Site C Dam Puts Communities, Wildlife, World Heritage Site at Risk

  • Published on Dec 17 2014 |
  • This article is tagged as: northern-bc

For Immediate Release

December 17, 2014

Site C dam will put communities, wildlife, and world heritage site at risk

CPAWS-BC deeply concerned about decision to proceed with hydro project

Vancouver, (BC) - The BC government announced yesterday that it would proceed with the Site C dam in northeastern BC, despite widespread opposition to the project.

CPAWS-BC is deeply concerned about the further flooding of the Peace River Valley that Site C will require, and the resulting loss of high-value ecosystems and fertile farmland. This will jeopardize a core part of the Yellowstone to Yukon conservation corridor, critical for wildlife movement.

“The economic, social and environmental costs of this project are too high,” says Peter Wood, CPAWS-BC’s Director of Terrestrial Campaigns. “CPAWS-BC stands in solidarity with local First Nations, Peace River residents and ranchers, and other conservation organizations opposing this project.”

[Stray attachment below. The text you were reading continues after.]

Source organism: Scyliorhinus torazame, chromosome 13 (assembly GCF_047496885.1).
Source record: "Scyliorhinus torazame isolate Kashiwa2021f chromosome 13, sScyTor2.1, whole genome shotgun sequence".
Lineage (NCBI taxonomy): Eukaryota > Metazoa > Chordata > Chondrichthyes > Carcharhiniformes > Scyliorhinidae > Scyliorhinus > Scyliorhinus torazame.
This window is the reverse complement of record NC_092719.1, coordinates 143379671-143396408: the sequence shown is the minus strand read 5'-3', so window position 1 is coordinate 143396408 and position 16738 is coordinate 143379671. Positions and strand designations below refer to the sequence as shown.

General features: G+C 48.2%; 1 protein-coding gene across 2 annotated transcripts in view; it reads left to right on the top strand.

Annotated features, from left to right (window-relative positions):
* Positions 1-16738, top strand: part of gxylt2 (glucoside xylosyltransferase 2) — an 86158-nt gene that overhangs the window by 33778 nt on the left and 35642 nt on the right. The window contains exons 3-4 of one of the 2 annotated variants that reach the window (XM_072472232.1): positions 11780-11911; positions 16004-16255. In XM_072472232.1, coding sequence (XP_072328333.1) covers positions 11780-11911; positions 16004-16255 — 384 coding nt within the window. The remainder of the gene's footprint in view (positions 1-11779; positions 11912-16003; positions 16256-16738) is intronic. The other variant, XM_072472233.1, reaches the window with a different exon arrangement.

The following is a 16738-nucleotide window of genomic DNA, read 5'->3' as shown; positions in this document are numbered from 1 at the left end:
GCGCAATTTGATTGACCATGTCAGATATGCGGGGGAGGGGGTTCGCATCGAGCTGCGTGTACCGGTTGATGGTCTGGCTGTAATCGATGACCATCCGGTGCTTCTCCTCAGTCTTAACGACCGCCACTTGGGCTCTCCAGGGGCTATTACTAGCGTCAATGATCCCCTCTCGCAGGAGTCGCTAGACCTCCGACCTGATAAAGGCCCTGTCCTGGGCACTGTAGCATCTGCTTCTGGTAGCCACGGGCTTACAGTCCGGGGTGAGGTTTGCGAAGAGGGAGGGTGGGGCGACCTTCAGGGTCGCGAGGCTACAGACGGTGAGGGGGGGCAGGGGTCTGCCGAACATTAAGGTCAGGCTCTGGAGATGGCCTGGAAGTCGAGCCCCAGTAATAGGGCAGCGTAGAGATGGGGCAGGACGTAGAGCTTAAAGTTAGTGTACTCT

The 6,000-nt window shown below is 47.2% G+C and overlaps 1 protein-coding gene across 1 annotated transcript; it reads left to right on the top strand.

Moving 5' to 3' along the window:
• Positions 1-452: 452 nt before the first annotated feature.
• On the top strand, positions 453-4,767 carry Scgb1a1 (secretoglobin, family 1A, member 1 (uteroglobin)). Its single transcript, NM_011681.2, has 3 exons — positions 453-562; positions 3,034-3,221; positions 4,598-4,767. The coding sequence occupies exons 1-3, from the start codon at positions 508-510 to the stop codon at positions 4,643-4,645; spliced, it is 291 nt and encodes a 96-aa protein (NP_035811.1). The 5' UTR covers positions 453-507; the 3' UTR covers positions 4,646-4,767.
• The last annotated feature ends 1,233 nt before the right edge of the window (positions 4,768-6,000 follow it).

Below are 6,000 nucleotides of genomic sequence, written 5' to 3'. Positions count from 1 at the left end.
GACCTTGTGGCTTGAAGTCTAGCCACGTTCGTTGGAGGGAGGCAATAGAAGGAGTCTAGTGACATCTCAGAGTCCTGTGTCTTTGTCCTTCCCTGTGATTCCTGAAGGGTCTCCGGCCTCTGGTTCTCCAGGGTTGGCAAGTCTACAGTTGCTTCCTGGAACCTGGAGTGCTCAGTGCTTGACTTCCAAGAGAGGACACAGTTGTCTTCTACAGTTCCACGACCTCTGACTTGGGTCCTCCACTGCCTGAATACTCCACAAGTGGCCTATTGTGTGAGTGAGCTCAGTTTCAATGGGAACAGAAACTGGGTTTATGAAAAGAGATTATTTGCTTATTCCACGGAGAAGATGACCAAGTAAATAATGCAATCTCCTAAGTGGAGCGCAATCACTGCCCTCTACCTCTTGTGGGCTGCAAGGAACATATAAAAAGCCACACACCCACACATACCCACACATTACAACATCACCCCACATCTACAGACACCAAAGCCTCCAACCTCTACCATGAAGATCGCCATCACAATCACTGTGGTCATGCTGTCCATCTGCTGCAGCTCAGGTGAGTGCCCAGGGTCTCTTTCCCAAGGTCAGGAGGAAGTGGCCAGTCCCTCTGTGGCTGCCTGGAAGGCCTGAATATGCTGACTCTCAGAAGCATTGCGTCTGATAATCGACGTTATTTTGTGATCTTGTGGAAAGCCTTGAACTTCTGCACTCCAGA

CPAWS-BC is also concerned that the approval of the Site C dam will impact the Wood Buffalo National Park in northern Alberta and the Northwest Territories, a UNESCO World Heritage Site that protects the largest freshwater boreal delta in the world and many migratory birds. In a petition filed last week with UNESCO, the Mikisew Cree First Nation of northern Alberta said that Site C could lead to a drying of the delta and a corresponding loss of habitat for birds, fish, and wood bison. The Mikisew Cree have requested that this park be placed on the List of World Heritage Sites in Danger due to this and other industrial impacts.

“The push for more energy does not appear to be for BC public use,” says Wood, “It’s more likely directed at BC’s insatiable drive to develop liquefied natural gas (LNG) projects. So, yet again, the BC public is being asked to carry all the social, environmental and economic costs in support of private interests.”

CPAWS-BC recently released a report, Gas Gone Wild, exposing the ecological impact of BC’s proposed gas pipelines. Visit to read the report.



Peter Wood, Director of Terrestrial Campaigns, CPAWS-BC

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